“For some buildings, recent market forces have pressured some housing providers to lower rents, which they are free to do,” Royster said. “If the supply and demand forces reverse course in the future, housing providers would expect to be able to increase the rents in a free market environment.”
And the legislation doesn’t address different types of discounts a landlord may offer, Royster said. For example, it isn’t clear how the bill would affect a landlord offering a markdown on the first month’s rent, followed by the regular price in subsequent months, she said.
Harry Gural, president of Van Ness South Tenants Association, said part of the problem is that a tenant’s claims that a landlord isn’t following the rent control law is adjudicated in DC’s Office of Administrative Hearings. OAH resembles a court, but it doesn’t allow tenants to band together to litigate a claim as a class action. Attorneys are unlikely to agree to represent a single tenant at OAH because it wouldn’t earn much in legal fees, leading to lopsided legal matches, Gural said. “The tenants go against corporate attorneys that have all the power,” he said.
Van Ness South represents residents of the apartment building at 3003 Van Ness Street, which is the the property that is the subject of the Rental Housing Commission ruling that inspired Bonds’ bill. It is also the subject of a separate ongoing lawsuit Attorney General Karl Racine (D) filed against the landlord, Equity Residential Management, LLC.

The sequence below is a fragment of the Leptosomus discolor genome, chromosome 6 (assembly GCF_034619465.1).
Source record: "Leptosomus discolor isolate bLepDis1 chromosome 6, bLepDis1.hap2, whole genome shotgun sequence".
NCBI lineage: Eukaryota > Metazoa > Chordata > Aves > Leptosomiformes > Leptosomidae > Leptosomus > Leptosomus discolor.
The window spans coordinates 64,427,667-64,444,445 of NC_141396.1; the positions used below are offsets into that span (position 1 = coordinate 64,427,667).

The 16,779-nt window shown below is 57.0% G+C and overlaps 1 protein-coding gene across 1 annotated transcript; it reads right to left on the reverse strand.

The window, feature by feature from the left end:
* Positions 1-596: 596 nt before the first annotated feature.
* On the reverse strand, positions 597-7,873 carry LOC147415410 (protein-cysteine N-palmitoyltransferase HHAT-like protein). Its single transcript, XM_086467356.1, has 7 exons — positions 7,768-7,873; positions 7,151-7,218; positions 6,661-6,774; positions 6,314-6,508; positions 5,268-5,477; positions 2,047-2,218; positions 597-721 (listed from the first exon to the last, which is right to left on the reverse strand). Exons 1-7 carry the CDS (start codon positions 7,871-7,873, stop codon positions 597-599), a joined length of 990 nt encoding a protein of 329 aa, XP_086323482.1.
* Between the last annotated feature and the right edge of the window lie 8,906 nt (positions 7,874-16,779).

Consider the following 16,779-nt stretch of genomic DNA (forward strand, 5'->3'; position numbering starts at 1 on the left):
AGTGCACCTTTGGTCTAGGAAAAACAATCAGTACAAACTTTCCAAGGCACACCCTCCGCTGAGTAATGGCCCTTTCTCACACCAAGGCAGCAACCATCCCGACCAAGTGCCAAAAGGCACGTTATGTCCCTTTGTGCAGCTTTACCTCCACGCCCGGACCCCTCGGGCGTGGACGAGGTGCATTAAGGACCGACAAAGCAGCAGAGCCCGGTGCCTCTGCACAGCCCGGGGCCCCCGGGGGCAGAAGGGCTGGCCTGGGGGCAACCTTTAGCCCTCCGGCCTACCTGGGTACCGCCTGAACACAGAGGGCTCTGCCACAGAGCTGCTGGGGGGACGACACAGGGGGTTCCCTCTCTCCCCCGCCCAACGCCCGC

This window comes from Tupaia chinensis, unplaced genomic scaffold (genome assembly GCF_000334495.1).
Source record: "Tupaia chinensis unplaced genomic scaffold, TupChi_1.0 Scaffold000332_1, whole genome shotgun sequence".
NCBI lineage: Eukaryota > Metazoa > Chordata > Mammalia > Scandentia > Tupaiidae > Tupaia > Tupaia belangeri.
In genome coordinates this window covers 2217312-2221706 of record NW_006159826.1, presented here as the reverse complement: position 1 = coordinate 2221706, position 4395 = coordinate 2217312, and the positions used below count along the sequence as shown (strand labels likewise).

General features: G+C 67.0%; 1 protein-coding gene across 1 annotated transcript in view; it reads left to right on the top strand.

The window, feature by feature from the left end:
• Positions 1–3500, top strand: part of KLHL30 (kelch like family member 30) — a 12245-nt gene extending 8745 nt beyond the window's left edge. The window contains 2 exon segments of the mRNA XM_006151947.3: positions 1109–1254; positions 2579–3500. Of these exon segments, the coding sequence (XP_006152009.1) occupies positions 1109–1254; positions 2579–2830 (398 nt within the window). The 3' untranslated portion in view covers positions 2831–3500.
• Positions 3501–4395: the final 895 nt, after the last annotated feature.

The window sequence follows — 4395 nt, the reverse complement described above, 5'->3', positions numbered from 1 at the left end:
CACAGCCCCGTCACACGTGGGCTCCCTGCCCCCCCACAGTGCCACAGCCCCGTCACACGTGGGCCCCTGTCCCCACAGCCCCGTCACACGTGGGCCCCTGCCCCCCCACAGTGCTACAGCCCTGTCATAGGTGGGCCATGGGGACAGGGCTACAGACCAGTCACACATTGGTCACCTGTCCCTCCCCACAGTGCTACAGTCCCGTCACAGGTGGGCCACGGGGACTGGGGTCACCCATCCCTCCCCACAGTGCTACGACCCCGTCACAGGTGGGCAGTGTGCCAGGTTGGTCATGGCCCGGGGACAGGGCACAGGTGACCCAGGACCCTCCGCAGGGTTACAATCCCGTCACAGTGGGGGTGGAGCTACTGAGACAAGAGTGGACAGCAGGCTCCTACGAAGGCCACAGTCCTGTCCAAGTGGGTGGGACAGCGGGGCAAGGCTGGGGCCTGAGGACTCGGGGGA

“Our lawsuit takes the position that the landlords have not been transparent in really identifying what the rent is and that a reasonable tenant assumes that the rent is the amount of money that they pay a month, Racine said on WAMU-FM’s “Politics Hour” on November 16. He charges in the consumer protection complaint that Equity misleads tenants about the cost of rent.
Equity didn’t respond to my request for comment.
The bill has cleared some Council votes, and the Bowser administration backs it
The bill won approval from the Committee on Housing and Neighborhood Revitalization during a November 7 meeting. There was no discussion of the measure before Chairperson Bonds and Councilmembers Robert C. White, Jr. (D-At large) and Trayon White, Sr. voted yes. Committee members Elissa Silverman (I-At large) and Brianne K. Nadeau (D-Ward 2) were absent.
The legislation received the full council’s approval November 13 as part of a batch of bills and resolutions on the Council’s consent agenda, which signals that lawmakers think it isn’t controversial. Other housing legislation approved on the consent agenda include a bill to make it easier for condominium owners to split a unit into multiple properties and a bill to ban smoking in a rental building's common areas.
The rent concession legislation needs a second vote before it can become law, per legislative requirements. A final vote is expected at the Council’s December 4 meeting, and if it’s approved, it will head to Mayor Muriel Bowser (D) for her signature or veto.
The Bowser administration supports the legislation, Polly Donaldson, director of the DC Department of Housing and Community Development, said at the bill’s hearing.